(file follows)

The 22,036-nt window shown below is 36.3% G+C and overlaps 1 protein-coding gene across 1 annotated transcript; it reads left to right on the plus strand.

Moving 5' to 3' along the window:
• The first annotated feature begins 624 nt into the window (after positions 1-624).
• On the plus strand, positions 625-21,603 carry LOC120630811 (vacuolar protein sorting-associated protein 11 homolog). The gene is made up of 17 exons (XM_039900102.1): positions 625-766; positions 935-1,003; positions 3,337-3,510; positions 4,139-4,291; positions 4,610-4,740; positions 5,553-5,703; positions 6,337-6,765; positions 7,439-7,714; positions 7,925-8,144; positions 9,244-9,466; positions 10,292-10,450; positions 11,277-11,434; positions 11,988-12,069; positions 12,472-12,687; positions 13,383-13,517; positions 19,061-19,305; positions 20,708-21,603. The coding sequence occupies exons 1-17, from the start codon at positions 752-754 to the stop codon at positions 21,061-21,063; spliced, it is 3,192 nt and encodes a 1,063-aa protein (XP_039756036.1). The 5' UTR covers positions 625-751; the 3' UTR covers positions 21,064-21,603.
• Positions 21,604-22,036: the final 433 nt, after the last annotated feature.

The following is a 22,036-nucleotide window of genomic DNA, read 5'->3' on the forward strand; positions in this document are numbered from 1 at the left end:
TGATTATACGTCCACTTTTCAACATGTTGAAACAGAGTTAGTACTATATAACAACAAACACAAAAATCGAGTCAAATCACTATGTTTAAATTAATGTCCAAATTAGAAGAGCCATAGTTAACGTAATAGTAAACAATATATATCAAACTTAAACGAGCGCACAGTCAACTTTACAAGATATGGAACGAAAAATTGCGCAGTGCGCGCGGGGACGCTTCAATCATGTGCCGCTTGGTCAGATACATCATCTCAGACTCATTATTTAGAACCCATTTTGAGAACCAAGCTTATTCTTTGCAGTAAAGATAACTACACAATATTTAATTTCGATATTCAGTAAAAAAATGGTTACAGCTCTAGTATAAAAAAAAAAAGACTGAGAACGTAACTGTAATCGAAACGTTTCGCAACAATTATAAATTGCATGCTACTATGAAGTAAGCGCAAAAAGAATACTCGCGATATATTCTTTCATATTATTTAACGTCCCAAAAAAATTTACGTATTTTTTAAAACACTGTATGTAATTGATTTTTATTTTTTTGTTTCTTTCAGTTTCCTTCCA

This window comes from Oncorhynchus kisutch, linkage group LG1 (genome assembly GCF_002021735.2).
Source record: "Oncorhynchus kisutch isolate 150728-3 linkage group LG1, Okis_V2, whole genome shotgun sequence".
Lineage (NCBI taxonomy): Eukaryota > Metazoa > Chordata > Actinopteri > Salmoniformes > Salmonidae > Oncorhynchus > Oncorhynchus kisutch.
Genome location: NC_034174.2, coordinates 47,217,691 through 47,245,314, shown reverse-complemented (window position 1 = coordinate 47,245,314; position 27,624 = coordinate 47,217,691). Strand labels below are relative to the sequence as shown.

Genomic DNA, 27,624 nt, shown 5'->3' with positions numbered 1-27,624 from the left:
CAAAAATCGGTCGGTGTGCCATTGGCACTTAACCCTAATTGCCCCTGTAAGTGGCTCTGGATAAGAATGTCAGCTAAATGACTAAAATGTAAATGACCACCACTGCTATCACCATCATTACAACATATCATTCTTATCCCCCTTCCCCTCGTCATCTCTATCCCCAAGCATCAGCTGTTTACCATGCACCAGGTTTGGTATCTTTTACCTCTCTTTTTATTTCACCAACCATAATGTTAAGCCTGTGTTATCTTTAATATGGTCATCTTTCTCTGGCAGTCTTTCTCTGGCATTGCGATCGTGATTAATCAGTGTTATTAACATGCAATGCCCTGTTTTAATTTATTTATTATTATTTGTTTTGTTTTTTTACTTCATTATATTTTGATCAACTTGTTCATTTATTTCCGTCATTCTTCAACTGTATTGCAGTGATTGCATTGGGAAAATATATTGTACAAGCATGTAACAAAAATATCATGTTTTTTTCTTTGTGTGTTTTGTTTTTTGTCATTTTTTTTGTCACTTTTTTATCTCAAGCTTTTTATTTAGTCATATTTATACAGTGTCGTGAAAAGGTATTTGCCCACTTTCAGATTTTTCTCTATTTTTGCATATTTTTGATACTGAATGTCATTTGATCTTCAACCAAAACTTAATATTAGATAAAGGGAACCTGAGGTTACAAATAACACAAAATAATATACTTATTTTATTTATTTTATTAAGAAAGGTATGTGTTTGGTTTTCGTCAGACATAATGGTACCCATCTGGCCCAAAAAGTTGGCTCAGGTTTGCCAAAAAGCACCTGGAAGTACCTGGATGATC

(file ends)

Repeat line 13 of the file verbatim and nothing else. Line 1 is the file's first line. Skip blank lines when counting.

CAAAAATCGGTCGGTGTGCCATTGGCACTTAACCCTAATTGCCCCTGTAAGTGGCTCTGGATAAGAATGTCAGCTAAATGACTAAAATGTAAATGACCACCACTGCTATCACCATCATTACAACATATCATTCTTATCCCCCTTCCCCTCGTCATCTCTATCCCCAAGCATCAGCTGTTTACCATGCACCAGGTTTGGTATCTTTTACCTCTCTTTTTATTTCACCAACCATAATGTTAAGCCTGTGTTATCTTTAATATGGTCATCTTTCTCTGGCAGTCTTTCTCTGGCATTGCGATCGTGATTAATCAGTGTTATTAACATGCAATGCCCTGTTTTAATTTATTTATTATTATTTGTTTTGTTTTTTTACTTCATTATATTTTGATCAACTTGTTCATTTATTTCCGTCATTCTTCAACTGTATTGCAGTGATTGCATTGGGAAAATATATTGTACAAGCATGTAACAAAAATATCATGTTTTTTTCTTTGTGTGTTTTGTTTTTTGTCATTTTTTTTGTCACTTTTTTATCTCAAGCTTTTTATTTAGTCATATTTATACAGTGTCGTGAAAAGGTATTTGCCCACTTTCAGATTTTTCTCTATTTTTGCATATTTTTGATACTGAATGTCATTTGATCTTCAACCAAAACTTAATATTAGATAAAGGGAACCTGAGGTTACAAATAACACAAAATAATATACTTATTTTATTTATTTTATTAAGAAAGGTATGTGTTTGGTTTTCGTCAGACATAATGGTACCCATCTGGCCCAAAAAGTTGGCTCAGGTTTGCCAAAAAGCACCTGGAAGTACCTGGATGATC